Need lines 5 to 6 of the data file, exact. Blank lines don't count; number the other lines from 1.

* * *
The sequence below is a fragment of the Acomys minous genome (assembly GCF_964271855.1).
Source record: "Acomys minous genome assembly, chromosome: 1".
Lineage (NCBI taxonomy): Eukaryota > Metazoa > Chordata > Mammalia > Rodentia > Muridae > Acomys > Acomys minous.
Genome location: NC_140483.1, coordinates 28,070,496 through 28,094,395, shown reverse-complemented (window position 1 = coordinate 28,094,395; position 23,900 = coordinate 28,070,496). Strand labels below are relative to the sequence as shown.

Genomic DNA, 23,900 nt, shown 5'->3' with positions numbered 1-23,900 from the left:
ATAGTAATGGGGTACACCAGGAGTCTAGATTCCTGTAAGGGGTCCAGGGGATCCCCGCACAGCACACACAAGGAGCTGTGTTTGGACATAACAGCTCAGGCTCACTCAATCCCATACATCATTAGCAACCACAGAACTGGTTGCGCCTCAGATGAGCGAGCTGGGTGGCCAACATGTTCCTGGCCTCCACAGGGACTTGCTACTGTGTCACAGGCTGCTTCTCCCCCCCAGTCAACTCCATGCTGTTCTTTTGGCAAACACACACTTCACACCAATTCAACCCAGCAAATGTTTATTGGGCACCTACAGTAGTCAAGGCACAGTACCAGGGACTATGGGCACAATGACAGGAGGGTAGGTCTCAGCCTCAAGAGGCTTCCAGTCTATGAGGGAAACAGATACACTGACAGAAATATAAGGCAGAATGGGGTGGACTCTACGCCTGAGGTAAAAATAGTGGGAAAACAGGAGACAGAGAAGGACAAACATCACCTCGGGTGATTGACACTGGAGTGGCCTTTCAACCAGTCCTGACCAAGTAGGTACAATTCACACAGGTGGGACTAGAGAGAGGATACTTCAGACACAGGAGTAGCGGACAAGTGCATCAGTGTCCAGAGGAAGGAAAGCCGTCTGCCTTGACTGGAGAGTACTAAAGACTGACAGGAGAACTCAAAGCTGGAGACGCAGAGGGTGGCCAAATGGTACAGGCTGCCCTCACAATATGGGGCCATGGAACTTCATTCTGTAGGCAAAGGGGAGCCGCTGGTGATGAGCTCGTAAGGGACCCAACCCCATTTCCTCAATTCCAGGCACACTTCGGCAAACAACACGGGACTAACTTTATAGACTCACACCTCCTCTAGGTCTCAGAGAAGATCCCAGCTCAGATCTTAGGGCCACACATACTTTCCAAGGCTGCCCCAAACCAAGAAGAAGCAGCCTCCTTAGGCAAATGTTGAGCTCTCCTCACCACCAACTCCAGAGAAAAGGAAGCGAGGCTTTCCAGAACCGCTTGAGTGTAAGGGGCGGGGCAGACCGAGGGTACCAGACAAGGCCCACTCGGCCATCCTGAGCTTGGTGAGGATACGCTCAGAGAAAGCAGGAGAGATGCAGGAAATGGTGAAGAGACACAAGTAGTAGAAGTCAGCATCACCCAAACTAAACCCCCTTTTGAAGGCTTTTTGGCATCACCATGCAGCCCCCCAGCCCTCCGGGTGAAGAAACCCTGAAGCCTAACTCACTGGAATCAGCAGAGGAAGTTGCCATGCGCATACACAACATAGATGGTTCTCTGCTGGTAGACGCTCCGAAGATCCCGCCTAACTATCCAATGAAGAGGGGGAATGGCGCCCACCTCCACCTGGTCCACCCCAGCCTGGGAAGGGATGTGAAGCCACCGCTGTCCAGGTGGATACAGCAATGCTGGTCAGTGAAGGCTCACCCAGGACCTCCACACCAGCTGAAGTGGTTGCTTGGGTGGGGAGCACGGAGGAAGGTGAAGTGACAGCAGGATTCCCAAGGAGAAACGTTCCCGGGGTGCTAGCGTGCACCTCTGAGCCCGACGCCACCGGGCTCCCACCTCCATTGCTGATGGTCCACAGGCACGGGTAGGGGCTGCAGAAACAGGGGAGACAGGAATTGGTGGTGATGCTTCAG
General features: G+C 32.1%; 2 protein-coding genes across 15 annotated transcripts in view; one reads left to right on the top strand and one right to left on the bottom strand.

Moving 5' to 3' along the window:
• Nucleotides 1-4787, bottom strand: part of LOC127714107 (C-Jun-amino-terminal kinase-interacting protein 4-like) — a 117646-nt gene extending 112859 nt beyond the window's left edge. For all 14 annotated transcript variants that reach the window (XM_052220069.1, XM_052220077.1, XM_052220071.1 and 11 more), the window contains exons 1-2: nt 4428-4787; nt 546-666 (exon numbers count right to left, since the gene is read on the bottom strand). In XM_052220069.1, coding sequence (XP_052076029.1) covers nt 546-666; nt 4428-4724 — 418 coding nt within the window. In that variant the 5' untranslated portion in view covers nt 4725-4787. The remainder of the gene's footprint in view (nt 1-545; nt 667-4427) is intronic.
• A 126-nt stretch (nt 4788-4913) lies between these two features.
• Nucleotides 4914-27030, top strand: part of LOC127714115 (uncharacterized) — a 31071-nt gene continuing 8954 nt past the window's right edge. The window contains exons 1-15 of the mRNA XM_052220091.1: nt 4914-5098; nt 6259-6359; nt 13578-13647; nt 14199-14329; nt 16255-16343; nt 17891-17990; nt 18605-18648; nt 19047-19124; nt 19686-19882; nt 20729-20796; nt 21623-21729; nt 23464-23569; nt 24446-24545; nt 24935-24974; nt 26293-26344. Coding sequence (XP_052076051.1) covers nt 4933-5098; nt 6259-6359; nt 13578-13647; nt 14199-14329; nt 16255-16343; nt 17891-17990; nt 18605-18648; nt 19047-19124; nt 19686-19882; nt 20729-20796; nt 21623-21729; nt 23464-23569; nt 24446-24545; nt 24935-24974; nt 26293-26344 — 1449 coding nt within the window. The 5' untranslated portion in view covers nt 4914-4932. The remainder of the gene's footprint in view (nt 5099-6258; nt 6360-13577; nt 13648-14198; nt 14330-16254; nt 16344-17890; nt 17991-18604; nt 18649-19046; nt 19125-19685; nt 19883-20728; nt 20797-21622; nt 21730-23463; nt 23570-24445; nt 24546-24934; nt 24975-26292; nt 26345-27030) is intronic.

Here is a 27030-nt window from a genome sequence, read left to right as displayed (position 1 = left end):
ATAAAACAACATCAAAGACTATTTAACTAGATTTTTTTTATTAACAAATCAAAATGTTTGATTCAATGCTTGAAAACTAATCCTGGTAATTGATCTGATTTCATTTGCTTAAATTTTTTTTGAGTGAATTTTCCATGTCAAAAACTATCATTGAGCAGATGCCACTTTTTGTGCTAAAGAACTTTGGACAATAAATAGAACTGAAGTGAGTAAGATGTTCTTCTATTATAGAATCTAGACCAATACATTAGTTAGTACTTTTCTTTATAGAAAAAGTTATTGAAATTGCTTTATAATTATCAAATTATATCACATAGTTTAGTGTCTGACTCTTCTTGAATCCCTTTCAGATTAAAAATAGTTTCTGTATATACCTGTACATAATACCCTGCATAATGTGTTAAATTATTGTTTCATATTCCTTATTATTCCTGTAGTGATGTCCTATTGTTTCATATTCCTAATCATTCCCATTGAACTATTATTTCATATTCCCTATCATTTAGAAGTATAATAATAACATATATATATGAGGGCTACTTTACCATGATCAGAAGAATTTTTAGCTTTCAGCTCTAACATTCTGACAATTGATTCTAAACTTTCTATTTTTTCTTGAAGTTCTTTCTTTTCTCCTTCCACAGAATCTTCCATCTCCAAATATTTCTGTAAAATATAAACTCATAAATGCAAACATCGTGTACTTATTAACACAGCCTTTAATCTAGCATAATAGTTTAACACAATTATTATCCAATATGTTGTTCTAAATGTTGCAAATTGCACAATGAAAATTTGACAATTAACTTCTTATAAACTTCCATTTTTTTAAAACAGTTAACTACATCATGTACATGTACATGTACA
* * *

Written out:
Genomic DNA, 23,900 nt, shown 5'->3' with positions numbered 1-23,900 from the left:
ATAGTAATGGGGTACACCAGGAGTCTAGATTCCTGTAAGGGGTCCAGGGGATCCCCGCACAGCACACACAAGGAGCTGTGTTTGGACATAACAGCTCAGGCTCACTCAATCCCATACATCATTAGCAACCACAGAACTGGTTGCGCCTCAGATGAGCGAGCTGGGTGGCCAACATGTTCCTGGCCTCCACAGGGACTTGCTACTGTGTCACAGGCTGCTTCTCCCCCCCAGTCAACTCCATGCTGTTCTTTTGGCAAACACACACTTCACACCAATTCAACCCAGCAAATGTTTATTGGGCACCTACAGTAGTCAAGGCACAGTACCAGGGACTATGGGCACAATGACAGGAGGGTAGGTCTCAGCCTCAAGAGGCTTCCAGTCTATGAGGGAAACAGATACACTGACAGAAATATAAGGCAGAATGGGGTGGACTCTACGCCTGAGGTAAAAATAGTGGGAAAACAGGAGACAGAGAAGGACAAACATCACCTCGGGTGATTGACACTGGAGTGGCCTTTCAACCAGTCCTGACCAAGTAGGTACAATTCACACAGGTGGGACTAGAGAGAGGATACTTCAGACACAGGAGTAGCGGACAAGTGCATCAGTGTCCAGAGGAAGGAAAGCCGTCTGCCTTGACTGGAGAGTACTAAAGACTGACAGGAGAACTCAAAGCTGGAGACGCAGAGGGTGGCCAAATGGTACAGGCTGCCCTCACAATATGGGGCCATGGAACTTCATTCTGTAGGCAAAGGGGAGCCGCTGGTGATGAGCTCGTAAGGGACCCAACCCCATTTCCTCAATTCCAGGCACACTTCGGCAAACAACACGGGACTAACTTTATAGACTCACACCTCCTCTAGGTCTCAGAGAAGATCCCAGCTCAGATCTTAGGGCCACACATACTTTCCAAGGCTGCCCCAAACCAAGAAGAAGCAGCCTCCTTAGGCAAATGTTGAGCTCTCCTCACCACCAACTCCAGAGAAAAGGAAGCGAGGCTTTCCAGAACCGCTTGAGTGTAAGGGGCGGGGCAGACCGAGGGTACCAGACAAGGCCCACTCGGCCATCCTGAGCTTGGTGAGGATACGCTCAGAGAAAGCAGGAGAGATGCAGGAAATGGTGAAGAGACACAAGTAGTAGAAGTCAGCATCACCCAAACTAAACCCCCTTTTGAAGGCTTTTTGGCATCACCATGCAGCCCCCCAGCCCTCCGGGTGAAGAAACCCTGAAGCCTAACTCACTGGAATCAGCAGAGGAAGTTGCCATGCGCATACACAACATAGATGGTTCTCTGCTGGTAGACGCTCCGAAGATCCCGCCTAACTATCCAATGAAGAGGGGGAATGGCGCCCACCTCCACCTGGTCCACCCCAGCCTGGGAAGGGATGTGAAGCCACCGCTGTCCAGGTGGATACAGCAATGCTGGTCAGTGAAGGCTCACCCAGGACCTCCACACCAGCTGAAGTGGTTGCTTGGGTGGGGAGCACGGAGGAAGGTGAAGTGACAGCAGGATTCCCAAGGAGAAACGTTCCCGGGGTGCTAGCGTGCACCTCTGAGCCCGACGCCACCGGGCTCCCACCTCCATTGCTGATGGTCCACAGGCACGGGTAGGGGCTGCAGAAACAGGGGAGACAGGAATTGGTGGTGATGCTTCAG